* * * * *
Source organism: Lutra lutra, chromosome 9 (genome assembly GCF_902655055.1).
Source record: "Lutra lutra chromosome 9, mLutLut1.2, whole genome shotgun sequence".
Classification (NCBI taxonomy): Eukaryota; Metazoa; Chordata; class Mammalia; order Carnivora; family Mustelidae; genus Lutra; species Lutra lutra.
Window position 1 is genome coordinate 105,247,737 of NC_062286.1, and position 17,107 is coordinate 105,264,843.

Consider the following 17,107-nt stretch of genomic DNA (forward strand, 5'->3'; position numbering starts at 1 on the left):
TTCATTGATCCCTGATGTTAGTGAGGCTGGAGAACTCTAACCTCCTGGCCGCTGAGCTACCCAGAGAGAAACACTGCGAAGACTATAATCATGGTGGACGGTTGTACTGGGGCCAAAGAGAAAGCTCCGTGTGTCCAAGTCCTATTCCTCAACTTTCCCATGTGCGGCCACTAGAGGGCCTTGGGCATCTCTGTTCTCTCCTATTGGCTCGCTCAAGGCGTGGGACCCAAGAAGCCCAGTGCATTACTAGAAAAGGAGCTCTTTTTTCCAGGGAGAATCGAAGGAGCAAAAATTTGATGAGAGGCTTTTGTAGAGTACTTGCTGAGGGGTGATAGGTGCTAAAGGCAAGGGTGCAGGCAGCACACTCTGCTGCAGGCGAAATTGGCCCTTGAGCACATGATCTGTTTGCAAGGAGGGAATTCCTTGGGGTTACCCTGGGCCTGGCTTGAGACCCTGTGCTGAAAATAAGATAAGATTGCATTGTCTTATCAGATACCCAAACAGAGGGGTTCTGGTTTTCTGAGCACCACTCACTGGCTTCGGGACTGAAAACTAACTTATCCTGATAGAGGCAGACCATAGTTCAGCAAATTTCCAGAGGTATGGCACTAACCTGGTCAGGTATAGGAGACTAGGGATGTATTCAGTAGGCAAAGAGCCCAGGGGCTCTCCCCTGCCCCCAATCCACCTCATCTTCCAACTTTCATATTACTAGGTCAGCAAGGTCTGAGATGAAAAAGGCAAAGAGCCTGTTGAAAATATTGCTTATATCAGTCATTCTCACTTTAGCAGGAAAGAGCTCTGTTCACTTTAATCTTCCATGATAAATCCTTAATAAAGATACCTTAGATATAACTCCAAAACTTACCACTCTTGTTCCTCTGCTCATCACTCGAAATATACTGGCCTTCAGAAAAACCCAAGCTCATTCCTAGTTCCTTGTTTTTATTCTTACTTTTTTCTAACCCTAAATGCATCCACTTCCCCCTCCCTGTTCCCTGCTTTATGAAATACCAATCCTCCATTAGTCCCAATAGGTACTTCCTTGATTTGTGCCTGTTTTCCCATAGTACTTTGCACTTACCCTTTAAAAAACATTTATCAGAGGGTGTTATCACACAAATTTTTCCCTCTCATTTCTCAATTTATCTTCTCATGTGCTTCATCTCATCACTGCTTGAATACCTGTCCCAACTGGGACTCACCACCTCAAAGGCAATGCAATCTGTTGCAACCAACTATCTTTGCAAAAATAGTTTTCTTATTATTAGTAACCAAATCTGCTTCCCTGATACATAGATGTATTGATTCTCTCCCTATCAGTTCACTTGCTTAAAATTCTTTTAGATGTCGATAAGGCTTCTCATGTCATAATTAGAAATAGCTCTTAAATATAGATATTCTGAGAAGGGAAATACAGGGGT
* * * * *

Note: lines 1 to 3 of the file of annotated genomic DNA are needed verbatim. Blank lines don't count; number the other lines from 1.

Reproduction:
Source organism: Lutra lutra, chromosome 9 (genome assembly GCF_902655055.1).
Source record: "Lutra lutra chromosome 9, mLutLut1.2, whole genome shotgun sequence".
Classification (NCBI taxonomy): Eukaryota; Metazoa; Chordata; class Mammalia; order Carnivora; family Mustelidae; genus Lutra; species Lutra lutra.